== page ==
Mattea V. Sanders is a Ph.D. Candidate in the Department of American Studies. She received her bachelors from the University of Tennessee, Knoxville, and a masters in American History with a concentration in Public History from The American University. With a particular interest in cultural institutions in the federal government, Mattea has worked for the National Park Service, National Endowment for the Humanities, the National Archives and Records Administration, and the Smithsonian Institution. Currently, Mattea sits on the Membership Committee for the National Council on Public History and is the Secretary for the Society for the History of the Federal Government. This summer Mattea will be interning with the NPS’ Heritage Documentation Programs working on the Historical American Engineering Survey.
Caroline Collins is a rising junior undergraduate student double majoring in Information Science and History, with a concentration in U.S. History. Her fascination with History began as a child, though recently she has developed a more particular interest in the field of Public History. While Caroline has a little less than two years before she can apply to graduate school, she wants to pursue a masters in both Library Science and Public History. Her dream is to work at a museum, a library, or a historic site, and she would love to be employed in Washington D.C. sometime in the future. She has volunteered with the Moore County Historical Association in the past and hopes to work with them again this upcoming summer.
History / American Studies 671, Fall 2017
Jenah McCall is a senior undergraduate student majoring in History with a United States concentration and minoring in Philosophy. She started college as a biology major and studied it for two years before making the switch to history. This unique combination of studies allowed her to realize her appreciation for the biological and historical aspects that make up every day life. This fascination with biology also led her to research Elisha Mitchell, a man who dedicated his life to the sciences, for this project. Upon graduation she hopes to get hired by the National Park Service so she can work to preserve nature and history.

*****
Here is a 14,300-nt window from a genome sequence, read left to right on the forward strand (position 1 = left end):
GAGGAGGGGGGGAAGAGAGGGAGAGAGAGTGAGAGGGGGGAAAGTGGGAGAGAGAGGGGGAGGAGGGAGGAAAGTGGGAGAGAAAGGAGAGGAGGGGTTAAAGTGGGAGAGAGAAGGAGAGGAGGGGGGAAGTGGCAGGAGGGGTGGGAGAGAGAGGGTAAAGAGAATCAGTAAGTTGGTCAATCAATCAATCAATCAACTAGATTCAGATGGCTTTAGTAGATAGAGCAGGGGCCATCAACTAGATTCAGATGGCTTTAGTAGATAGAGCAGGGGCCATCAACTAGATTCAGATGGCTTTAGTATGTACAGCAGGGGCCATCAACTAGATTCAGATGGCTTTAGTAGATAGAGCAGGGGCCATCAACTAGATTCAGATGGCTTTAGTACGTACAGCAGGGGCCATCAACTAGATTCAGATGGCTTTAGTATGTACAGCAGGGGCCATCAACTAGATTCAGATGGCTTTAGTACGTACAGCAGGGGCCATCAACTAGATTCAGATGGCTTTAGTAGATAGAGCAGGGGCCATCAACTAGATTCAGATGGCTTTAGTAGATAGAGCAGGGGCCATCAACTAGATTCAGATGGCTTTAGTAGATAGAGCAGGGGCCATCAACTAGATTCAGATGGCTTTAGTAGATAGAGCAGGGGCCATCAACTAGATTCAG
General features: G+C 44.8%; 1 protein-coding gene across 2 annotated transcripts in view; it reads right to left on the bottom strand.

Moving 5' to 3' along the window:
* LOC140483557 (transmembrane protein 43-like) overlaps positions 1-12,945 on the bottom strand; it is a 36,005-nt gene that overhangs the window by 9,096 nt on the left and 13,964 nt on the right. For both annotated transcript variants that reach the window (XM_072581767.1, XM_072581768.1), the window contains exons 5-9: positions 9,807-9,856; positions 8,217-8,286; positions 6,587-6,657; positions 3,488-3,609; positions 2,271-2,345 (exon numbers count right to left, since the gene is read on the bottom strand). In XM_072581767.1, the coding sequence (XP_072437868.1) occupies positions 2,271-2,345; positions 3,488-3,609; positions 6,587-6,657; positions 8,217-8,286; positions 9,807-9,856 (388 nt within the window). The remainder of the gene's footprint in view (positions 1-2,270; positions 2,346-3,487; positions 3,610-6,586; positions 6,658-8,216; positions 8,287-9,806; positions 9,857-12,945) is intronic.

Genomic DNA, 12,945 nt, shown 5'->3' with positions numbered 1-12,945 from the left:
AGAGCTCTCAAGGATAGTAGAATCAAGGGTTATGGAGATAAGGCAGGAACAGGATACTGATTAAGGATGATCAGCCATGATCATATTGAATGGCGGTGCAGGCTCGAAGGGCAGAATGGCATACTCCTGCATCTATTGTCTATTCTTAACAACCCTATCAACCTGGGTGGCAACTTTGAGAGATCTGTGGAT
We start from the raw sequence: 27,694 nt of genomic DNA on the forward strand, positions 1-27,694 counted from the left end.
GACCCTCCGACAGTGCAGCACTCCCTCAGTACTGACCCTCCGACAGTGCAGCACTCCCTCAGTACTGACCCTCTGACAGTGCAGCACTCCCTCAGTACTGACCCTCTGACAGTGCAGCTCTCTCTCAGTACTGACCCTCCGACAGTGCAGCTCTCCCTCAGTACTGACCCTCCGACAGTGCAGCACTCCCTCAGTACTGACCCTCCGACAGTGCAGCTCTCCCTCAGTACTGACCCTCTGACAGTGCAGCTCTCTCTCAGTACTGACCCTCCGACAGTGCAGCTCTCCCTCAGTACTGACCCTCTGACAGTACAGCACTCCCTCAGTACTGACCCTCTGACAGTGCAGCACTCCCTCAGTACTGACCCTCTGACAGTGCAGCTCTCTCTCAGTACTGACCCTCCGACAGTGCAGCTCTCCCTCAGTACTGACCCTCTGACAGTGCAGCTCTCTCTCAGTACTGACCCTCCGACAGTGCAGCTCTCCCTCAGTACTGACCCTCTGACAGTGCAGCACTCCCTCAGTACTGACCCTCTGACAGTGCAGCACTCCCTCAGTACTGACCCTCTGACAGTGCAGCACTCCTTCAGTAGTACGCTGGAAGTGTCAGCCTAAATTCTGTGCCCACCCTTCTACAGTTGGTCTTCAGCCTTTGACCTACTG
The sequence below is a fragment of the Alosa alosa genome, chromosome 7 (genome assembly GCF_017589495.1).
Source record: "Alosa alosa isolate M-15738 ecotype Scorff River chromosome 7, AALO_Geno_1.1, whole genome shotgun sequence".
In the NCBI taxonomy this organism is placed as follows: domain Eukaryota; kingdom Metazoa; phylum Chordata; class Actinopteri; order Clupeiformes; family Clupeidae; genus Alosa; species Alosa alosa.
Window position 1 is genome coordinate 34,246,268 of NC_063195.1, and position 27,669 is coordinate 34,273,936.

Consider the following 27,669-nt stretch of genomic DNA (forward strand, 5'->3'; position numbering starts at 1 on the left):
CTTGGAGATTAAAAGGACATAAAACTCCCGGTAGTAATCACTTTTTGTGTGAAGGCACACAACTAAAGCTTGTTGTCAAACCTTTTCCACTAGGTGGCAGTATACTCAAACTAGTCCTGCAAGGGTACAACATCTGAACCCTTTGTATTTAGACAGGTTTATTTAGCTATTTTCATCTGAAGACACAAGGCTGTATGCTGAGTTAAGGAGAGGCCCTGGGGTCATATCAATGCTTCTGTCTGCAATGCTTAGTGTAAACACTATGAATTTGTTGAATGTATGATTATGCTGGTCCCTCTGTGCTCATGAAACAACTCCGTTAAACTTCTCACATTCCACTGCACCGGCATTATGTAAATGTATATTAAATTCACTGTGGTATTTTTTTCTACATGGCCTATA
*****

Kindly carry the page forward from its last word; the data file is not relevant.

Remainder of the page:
Morgan Vickers is a senior undergraduate student double majoring in American Studies and Communication Studies, and a minor in Creative Nonfiction. She is an undergraduate research fellow in the Community Histories Workshop, and is currently working on her honors thesis on the subject of Eugene Daniel, a lynching victim from New Hope Township, North Carolina. In the summer of 2017, she received the prestigious SURF award for undergraduate research to pursue her honors thesis research on the town of Lockville, N.C. — a town inundated by the creation of Jordan Lake. Her interests lie primarily in popular culture studies, the emergence of African American culture following the Civil War, and the reconstruction (and deconstruction) of the lives of everyday people throughout history through the use of primary-source materials and digital archives.